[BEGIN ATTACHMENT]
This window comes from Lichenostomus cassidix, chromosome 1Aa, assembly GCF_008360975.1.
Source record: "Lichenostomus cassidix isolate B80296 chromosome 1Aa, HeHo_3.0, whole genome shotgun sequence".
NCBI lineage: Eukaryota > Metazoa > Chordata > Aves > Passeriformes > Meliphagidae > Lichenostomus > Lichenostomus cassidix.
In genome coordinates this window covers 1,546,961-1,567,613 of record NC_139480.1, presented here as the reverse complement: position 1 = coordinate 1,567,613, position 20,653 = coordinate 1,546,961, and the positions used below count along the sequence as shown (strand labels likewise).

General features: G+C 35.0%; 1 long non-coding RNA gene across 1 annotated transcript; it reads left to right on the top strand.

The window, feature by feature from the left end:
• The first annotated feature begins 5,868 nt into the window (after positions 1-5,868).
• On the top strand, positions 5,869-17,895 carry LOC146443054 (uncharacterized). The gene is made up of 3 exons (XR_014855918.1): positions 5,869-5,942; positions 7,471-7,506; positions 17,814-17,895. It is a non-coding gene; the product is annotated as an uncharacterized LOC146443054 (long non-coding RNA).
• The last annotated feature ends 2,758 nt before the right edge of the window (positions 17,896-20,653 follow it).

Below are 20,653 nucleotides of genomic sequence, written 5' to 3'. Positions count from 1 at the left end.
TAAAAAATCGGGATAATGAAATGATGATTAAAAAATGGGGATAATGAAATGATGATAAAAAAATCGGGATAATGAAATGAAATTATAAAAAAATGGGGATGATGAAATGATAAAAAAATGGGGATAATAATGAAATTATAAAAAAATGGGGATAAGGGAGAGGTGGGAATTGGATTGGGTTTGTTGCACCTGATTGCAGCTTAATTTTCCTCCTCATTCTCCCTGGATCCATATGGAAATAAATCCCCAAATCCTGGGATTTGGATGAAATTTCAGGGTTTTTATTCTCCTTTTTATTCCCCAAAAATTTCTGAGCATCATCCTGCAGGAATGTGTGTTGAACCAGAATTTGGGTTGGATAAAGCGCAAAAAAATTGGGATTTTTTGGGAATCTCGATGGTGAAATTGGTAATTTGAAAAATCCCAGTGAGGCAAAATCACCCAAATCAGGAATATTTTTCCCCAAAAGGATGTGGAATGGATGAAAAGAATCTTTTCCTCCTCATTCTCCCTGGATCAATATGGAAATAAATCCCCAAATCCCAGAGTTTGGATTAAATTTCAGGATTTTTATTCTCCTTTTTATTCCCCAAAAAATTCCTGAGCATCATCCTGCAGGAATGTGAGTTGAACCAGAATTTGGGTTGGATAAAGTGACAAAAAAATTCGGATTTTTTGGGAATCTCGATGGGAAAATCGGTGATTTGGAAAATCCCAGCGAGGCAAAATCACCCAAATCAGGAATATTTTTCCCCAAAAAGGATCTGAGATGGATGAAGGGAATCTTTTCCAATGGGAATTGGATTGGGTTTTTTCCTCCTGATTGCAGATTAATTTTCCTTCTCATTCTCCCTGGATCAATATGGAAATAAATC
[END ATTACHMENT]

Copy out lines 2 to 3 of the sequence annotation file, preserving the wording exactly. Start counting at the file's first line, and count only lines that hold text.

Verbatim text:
Source record: "Lichenostomus cassidix isolate B80296 chromosome 1Aa, HeHo_3.0, whole genome shotgun sequence".
NCBI lineage: Eukaryota > Metazoa > Chordata > Aves > Passeriformes > Meliphagidae > Lichenostomus > Lichenostomus cassidix.